You always knew that earthworms were good for the soil in your garden; did you know that if it weren't for earthworms, soil would not exist and agriculture would be possible? There is no end of good work that goes into the making of a healthy and wholesome soil, and earthworms with all they do to improve aeration, help with how much water the soil is capable of holding, churn up the minerals from the bottom, and loosen soil up, are pretty much completely indispensable for success in any garden or farm. If you have always been on the lookout for a better way to get earthworms to enrich your garden soil, here's how you make organic compost soil possible with earthworms.

What you need to start out is a large crate. Plunk it down on a place in your garden that gets a lot of sun. It would be easy to use if your spot happens to be somewhere close to your kitchen so that you can throw all your vegetable peel and assorted waste directly out of your kitchen window and into the crate. You can line the bottom of your box with lots of newspapers to seal it off and to keep it from leaking. Your first layer will be stuff like old dry twigs and leaves, lawn clippings, and a little moist dirt. You'll find earthworms all over your soil especially right after it's rained. Look under leaves or sheltered spots. If you can't find any, all you need to do is run off to the bait shop and get some for yourself. You'll just need a few worms. They multiply, you know. You're about ready to get started with your compost soil project now.

Throw in into the crate any bits from the kitchen that are left over from a salad - carrots, potatoes, peels of anything; plants in your garden that have died can do too. Make sure that you don't throw any weeds in your box. You will have quite a time clearing the weeds out of your box if you do. If you raise chickens, chicken droppings make quite an addition too. One thing to keep out of your compost soil box is manure from anything that eats meat - like a dog. Don't use anything with oil in it in your box either, or you'll be attracting flies and not a healthy population of earthworms. Now that you have all the right stuff in there, you need to leave it alone most of the time. Moisten it down with a little water (not too much), and cover it over to keep your earthworms safe from birds that like worms.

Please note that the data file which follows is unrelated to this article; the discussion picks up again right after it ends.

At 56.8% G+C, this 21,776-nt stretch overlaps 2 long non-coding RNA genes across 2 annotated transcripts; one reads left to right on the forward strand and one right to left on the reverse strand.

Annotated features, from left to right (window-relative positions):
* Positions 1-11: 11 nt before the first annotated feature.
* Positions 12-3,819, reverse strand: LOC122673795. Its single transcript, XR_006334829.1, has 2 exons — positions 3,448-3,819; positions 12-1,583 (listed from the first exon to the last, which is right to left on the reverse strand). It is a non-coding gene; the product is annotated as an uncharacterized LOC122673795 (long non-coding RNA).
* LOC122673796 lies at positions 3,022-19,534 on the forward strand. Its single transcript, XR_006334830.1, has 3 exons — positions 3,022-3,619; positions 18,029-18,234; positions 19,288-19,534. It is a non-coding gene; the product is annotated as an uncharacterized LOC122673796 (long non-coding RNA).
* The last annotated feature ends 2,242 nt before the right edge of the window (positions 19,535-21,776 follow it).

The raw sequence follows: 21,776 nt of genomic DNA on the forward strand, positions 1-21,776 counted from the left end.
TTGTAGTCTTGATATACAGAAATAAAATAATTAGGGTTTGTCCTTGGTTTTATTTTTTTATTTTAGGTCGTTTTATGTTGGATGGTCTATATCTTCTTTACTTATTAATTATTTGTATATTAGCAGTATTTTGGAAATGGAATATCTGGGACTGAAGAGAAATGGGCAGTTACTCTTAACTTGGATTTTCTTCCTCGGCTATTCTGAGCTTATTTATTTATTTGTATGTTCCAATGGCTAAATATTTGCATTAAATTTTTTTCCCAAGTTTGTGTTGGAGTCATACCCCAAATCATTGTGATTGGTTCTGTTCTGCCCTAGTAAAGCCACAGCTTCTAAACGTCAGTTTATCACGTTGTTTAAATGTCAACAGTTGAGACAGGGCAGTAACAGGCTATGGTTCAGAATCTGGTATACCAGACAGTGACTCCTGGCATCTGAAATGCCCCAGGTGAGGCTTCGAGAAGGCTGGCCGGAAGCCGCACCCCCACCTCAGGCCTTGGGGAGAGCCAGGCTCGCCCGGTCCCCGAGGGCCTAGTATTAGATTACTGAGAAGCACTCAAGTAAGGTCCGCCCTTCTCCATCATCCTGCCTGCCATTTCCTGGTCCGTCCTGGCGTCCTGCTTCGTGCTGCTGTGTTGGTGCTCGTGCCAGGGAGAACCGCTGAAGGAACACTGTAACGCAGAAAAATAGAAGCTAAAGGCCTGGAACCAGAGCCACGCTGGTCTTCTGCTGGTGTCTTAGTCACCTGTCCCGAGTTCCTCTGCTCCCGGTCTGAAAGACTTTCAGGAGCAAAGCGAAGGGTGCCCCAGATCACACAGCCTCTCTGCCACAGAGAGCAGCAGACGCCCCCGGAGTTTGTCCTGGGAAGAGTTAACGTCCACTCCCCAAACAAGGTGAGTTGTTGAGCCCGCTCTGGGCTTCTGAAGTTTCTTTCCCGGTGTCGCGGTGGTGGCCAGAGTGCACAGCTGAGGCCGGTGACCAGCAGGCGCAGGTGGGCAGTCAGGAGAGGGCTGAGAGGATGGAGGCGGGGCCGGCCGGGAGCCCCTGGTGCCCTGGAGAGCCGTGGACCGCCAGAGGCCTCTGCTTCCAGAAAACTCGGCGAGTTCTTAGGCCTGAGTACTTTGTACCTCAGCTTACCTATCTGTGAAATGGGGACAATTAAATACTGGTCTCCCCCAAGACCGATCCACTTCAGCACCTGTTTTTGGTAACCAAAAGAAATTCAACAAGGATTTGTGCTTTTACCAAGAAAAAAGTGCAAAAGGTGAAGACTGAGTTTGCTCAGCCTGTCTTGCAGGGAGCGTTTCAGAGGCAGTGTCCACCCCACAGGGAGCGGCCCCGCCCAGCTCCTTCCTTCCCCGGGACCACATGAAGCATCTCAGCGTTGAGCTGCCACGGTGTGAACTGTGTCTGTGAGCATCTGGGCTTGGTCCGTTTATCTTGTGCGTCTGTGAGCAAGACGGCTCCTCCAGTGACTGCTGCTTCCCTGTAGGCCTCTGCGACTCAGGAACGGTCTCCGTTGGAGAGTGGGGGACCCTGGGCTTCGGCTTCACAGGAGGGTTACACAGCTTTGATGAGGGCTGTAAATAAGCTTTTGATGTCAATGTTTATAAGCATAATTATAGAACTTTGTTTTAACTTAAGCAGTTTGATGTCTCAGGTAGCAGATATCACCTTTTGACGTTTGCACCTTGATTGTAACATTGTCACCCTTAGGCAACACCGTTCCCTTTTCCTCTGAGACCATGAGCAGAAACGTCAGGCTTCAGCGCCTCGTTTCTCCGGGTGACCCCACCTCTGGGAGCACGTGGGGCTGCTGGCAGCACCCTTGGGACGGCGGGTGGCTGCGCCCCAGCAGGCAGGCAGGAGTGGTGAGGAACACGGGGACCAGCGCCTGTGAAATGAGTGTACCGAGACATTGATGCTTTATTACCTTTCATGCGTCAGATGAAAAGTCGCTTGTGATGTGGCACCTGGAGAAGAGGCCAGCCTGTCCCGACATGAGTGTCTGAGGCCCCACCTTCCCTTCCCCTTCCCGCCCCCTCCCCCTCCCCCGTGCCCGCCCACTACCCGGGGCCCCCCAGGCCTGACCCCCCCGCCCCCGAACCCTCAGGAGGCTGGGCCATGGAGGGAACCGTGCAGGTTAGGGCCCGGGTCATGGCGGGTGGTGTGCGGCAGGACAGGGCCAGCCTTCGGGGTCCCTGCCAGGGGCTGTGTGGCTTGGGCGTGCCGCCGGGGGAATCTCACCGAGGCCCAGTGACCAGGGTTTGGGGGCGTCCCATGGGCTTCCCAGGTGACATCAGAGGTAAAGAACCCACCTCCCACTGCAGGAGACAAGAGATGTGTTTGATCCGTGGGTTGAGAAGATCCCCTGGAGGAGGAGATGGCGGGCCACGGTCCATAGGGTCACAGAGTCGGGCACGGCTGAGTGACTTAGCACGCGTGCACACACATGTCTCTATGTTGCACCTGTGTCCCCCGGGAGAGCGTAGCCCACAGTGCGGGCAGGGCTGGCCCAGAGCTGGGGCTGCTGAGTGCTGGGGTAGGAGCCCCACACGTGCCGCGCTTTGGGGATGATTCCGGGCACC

Composting soil keeps warm - you don't have to worry for the health of your earthworms in the winter. In the summer, you just want your earthworms to not get too warm; or you will want to leave your cover open some of the time. Once a month or so, use a shovel to gently stir your compost up. In about three months or so, your compost should be ready. Spread it all over your garden, and watch them sprout